In light of the racist comments allegedly made by Los Angeles Clippers owner Donald Sterling, Houston Rockets head man Leslie Alexander spoke with NBA commissioner Adam Silver about possible actions the league could take.
"I thought that there's got to be a way to disrupt him from owning the team," Alexander said, via Jonathan Feigen of the Houston Chronicle. "I gave him the sword to deal with this. I said, 'Let the players become free agents.'"
Alexander's hope is that the removal of Sterling's players would force the Clippers owner to sell his team. As Alexander explained, the league's bylaws do not allow for an outright expulsion in this situation.
"The constitution (of the NBA) only allows him to be removed except for gambling," Alexander said. "I'm not sure that legally can be done. But if he loses his players, nobody is going to want to go there. ... And who is going to want to coach there?"
The commissioner will be holding a press conference Tuesday at 2 p.m. ET to discuss the situation, via TNT analyst David Aldridge:
ICYMI, and since I just got off a plane: Adam Silver presser will be in New York tomorrow at 2 p.m. EDT.— David Aldridge (@daldridgetnt) April 28, 2014
What will remain uncertain until Silver has the chance to address the topic is how far the commissioner can go with his punishment. The league's constitution is not available to the public, and the reprehensible comments allegedly made by Sterling could move the league into uncharted waters.
"Sterling deserves to be expelled from the league and barred from ever setting foot again in an NBA arena," Bleacher Report's Howard Beck wrote. "But there is no precedent in this area, and it is legally questionable whether the NBA can force an owner to sell."
What is certain, however, is that more people than just Alexander are calling for Sterling to be dismissed:
LeBron: "There is no room for Donald Sterling in our league. There's just no room for him."— Ethan J. Skolnick (@EthanJSkolnick) April 26, 2014
Paul Pierce on Sterling "There's no place in the game for things like this, for owners like this. ... The NBA is def. going to take action."— Andy Vasquez (@andy_vasquez) April 27, 2014
"If it's true, and it's him [on the audio], there's no place in the league for Donald Sterling in my mind." -- TNT's Ernie Johnson— Ben Golliver (@BenGolliver) April 26, 2014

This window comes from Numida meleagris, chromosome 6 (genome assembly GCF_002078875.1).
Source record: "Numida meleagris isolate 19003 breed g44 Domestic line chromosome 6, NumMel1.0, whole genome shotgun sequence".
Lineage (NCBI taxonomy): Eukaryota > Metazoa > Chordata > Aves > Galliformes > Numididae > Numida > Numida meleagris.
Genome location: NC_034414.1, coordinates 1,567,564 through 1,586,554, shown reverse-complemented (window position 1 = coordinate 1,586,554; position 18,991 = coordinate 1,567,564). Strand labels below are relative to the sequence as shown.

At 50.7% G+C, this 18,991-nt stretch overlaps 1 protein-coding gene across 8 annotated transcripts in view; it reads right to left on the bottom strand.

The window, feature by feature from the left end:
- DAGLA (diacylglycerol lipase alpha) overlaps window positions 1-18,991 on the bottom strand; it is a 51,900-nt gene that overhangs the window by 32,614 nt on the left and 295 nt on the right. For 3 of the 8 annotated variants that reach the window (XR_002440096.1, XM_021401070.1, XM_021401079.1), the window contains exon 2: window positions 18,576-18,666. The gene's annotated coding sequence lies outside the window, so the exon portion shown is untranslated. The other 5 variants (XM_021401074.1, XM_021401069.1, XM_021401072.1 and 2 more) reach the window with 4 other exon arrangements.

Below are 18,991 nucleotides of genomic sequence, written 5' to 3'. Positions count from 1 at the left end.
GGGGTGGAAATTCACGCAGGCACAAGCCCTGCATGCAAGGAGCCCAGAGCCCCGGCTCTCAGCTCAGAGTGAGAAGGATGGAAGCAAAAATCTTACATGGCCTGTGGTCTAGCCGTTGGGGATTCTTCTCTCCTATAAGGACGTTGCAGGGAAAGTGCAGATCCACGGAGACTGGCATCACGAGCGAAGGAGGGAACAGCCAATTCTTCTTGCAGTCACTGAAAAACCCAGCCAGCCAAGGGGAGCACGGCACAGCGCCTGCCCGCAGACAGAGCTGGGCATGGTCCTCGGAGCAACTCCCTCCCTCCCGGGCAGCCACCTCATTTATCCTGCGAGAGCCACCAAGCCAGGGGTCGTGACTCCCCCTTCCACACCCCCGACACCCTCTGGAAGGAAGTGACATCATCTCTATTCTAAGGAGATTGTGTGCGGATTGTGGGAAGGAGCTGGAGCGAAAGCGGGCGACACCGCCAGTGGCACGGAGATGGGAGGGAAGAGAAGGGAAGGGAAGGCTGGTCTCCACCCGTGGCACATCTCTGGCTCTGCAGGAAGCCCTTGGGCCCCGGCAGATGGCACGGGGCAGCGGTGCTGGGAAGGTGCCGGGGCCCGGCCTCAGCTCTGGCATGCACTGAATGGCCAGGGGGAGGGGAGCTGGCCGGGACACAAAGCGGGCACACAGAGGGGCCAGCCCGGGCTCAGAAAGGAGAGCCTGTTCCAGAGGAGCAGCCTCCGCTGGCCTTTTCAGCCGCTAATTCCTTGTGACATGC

That sentiment, of course, doesn't grant Silver an avenue to remove Sterling, though. The league will likely explore all possible punishments that can be handed down before deciding how to proceed.
External pressures may wind up heavier than any sanctions within Silver's powers.
Several major corporate sponsors have already cut ties with the Clippers. According to USA Today's David Leon Moore, CarMax, State Farm Insurance, Kia Motors America and Mercedes-Benz were among the many to suspend their partnerships with the organization.
There are also rumblings around the league from agents, players and coaches about how this would impact their own dealings with the Clippers:
I couldn't play for him— Kobe Bryant (@kobebryant) April 26, 2014
NBA agent @ChrisLuchey says that he will steer his clients away from the L.A. Clippers due to Donald Sterling's comments.— Alex Kennedy (@AlexKennedyNBA) April 27, 2014
Mark Jackson on whether he would work for the Sterling Clippers: "I can not right now. Knowing the mentality, I can not."— Sam Amick (@sam_amick) April 27, 2014
Doc on whether he could continue working with Sterling: "I don't know yet."— Arash Markazi (@ArashMarkazi) April 27, 2014
Silver's hands might be tied in terms of the actions he's allowed to take, but he'll have assistance in handling this troubling situation. From corporate-money losses to external targets refusing to consider suiting up for the Clippers, Sterling could be backed into a corner without a push from the commissioner.
Before these racially charged comments surfaced, Sterling already had a troubling history. Sending the entire Clippers roster to free agency might be too drastic, but a situation like this might call for a drastic solution.
"If you're a player in the NBA you don't want to play for somebody like that," Alexander said, via Feigen. "If you worked for a company, you would walk away and say, 'I'm gone.' I think the players should have that right."